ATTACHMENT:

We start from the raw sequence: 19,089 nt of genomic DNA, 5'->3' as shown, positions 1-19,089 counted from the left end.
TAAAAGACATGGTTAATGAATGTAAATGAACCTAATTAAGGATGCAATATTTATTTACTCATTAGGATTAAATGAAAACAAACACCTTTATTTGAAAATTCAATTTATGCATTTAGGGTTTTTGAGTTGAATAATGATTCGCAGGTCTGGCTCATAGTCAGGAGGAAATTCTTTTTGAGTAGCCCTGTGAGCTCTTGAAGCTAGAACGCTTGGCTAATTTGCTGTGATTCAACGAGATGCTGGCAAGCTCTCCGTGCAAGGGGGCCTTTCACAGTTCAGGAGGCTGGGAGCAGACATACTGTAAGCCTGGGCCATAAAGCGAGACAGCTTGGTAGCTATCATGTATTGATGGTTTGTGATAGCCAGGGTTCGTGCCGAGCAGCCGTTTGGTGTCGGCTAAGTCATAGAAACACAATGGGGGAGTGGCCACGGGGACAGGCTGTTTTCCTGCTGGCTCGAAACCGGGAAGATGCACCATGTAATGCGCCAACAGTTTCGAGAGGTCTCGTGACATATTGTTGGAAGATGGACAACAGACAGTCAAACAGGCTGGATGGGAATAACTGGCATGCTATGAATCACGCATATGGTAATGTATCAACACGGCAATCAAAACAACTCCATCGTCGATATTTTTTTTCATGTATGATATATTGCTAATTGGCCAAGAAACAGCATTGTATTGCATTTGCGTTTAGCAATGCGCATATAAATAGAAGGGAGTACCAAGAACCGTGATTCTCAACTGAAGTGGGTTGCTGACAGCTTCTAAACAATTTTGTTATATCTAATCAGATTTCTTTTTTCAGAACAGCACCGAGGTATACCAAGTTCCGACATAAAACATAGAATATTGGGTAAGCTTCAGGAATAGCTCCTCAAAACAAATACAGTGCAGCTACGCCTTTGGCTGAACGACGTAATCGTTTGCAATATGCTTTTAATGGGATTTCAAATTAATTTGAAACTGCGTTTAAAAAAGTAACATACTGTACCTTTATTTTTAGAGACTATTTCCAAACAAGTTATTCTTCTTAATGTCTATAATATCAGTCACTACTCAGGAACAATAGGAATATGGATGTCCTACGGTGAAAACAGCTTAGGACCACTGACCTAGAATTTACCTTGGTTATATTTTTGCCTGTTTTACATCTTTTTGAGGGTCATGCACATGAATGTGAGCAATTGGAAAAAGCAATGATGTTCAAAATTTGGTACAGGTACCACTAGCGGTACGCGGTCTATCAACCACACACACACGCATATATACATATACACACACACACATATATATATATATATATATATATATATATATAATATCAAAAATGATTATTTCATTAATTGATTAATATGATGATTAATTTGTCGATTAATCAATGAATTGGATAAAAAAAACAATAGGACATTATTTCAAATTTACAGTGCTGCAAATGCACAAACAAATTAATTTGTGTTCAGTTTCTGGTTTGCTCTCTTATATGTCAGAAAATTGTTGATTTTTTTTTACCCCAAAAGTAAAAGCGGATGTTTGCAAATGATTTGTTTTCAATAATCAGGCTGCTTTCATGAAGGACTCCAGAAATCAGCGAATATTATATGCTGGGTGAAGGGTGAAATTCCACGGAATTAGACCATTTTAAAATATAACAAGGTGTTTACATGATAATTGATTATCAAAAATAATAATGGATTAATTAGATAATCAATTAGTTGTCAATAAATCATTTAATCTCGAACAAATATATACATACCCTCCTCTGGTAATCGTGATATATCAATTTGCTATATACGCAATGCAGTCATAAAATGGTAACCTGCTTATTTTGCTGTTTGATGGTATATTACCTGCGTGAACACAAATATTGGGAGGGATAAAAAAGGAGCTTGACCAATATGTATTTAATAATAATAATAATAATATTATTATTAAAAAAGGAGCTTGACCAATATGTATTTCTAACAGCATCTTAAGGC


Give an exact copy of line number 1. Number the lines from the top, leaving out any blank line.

We start from the raw sequence: 19,089 nt of genomic DNA, 5'->3' as shown, positions 1-19,089 counted from the left end.